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One of the most iconic place in the island is the Grand Hotel which opened its doors way back in 1887. As the name implies, it really is grand. It even has its signature horse-drawn carriages available for their patrons.

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This hotel has hosted many presidents, dignitaries, and famous people in its existence. Even if you don’t stay in this hotel (as it is a little pricey) you can still tour it for a minimal fee. It remains one of the most visited place in the island.

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The hotel is also known in the popular culture as this is where the classic movie “Somewhere in Time,” starring Christopher Reeves and Jane Seymour, was filmed. The film is about a time traveler who fell in love with someone in the past. They chose this location for the obvious reason that the hotel have not changed much even in the passing of time.

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Overall, we really enjoyed our trip to Mackinac Island. Even though we are not time travelers, perhaps we can be considered as such, as we felt like we visited the “past.” And we definitely fell in love too from something in the “past.”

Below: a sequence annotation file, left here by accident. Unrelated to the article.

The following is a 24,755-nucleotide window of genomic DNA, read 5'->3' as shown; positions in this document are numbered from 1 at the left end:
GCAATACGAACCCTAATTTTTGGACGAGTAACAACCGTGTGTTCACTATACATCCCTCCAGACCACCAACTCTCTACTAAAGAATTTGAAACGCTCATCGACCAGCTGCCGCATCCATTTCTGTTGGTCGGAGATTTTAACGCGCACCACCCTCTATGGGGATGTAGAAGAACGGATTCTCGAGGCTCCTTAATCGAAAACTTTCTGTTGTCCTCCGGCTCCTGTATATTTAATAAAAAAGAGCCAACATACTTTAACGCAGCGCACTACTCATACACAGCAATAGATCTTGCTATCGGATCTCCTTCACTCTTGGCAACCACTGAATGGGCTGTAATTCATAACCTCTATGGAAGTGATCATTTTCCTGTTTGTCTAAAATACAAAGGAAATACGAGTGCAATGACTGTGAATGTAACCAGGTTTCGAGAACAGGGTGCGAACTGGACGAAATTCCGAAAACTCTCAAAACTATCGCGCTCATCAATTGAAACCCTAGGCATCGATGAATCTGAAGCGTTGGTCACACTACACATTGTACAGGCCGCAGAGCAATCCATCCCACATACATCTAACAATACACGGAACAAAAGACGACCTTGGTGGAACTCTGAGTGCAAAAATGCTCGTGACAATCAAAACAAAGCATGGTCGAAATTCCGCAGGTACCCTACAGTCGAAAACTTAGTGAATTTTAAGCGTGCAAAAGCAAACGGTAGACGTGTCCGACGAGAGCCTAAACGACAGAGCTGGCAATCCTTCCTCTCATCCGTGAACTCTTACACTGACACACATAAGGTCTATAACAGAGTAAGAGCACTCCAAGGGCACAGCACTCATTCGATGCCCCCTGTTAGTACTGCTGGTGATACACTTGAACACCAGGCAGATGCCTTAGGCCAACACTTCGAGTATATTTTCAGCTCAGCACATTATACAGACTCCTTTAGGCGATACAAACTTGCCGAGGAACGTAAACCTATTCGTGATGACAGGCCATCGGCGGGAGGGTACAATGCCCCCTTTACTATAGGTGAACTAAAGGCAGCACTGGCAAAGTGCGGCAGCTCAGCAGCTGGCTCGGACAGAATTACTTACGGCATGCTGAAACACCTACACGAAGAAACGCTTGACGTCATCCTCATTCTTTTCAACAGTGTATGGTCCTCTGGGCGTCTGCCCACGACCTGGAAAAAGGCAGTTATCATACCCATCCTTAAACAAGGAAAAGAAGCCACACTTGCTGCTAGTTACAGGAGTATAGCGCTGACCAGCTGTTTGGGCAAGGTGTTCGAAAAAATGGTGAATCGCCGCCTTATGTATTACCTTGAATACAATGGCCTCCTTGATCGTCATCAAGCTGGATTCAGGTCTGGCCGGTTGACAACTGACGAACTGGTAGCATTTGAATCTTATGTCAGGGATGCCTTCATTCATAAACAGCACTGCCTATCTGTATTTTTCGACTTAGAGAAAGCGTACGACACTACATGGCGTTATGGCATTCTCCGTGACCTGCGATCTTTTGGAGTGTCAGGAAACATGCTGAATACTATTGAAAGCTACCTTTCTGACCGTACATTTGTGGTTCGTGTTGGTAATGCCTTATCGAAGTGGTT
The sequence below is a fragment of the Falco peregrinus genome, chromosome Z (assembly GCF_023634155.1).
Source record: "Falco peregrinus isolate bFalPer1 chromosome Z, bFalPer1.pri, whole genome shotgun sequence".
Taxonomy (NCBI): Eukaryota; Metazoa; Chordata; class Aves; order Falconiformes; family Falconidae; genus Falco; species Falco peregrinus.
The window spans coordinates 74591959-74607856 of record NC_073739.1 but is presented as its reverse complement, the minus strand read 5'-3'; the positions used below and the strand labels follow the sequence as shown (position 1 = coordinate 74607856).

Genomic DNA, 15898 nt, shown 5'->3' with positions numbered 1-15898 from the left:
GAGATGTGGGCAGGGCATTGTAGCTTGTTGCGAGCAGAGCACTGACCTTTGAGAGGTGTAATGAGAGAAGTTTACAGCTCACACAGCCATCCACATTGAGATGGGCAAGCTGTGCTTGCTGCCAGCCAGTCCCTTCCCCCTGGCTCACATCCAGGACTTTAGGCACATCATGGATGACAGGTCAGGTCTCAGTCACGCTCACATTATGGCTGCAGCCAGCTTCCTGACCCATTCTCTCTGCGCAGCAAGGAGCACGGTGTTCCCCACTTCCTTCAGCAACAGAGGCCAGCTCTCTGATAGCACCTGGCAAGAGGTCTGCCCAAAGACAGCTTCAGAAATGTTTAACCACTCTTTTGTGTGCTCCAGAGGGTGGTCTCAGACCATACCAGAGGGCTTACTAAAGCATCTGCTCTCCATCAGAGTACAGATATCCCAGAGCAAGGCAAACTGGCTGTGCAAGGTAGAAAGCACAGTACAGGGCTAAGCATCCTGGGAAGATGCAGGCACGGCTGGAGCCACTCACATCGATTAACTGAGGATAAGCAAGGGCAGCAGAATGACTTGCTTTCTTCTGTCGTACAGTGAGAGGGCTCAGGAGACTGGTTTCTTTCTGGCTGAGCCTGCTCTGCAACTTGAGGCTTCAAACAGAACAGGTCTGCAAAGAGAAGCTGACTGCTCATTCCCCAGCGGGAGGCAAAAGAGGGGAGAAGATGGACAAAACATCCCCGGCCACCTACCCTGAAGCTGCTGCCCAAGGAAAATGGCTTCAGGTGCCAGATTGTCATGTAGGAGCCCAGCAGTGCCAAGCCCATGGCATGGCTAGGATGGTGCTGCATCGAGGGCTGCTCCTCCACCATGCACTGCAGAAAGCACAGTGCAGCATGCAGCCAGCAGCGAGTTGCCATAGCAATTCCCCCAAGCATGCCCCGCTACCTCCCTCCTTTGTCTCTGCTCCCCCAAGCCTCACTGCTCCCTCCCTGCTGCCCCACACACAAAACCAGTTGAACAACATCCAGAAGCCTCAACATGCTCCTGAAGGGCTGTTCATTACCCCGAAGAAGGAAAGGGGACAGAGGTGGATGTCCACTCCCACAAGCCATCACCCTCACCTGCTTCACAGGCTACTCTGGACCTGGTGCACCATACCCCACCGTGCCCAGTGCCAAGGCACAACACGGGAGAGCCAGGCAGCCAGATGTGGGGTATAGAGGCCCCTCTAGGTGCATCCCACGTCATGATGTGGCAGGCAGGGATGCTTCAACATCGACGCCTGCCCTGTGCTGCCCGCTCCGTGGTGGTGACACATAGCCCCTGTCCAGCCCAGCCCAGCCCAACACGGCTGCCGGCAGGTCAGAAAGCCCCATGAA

From Mackinac Island,

Pinoy Transplant

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(*all photos taken with an iPhone)

No Uber

I have used Uber several times before to get around in places we visited. I have used this ride in cities like Chicago, Boston and New York City.

However in our recent trip to this certain place, there was no Uber. In fact, this was their equivalent of Uber:

It is not only Uber that is banned in this place, but all motorized vehicles for that matter. It is like being stuck in the 19th century.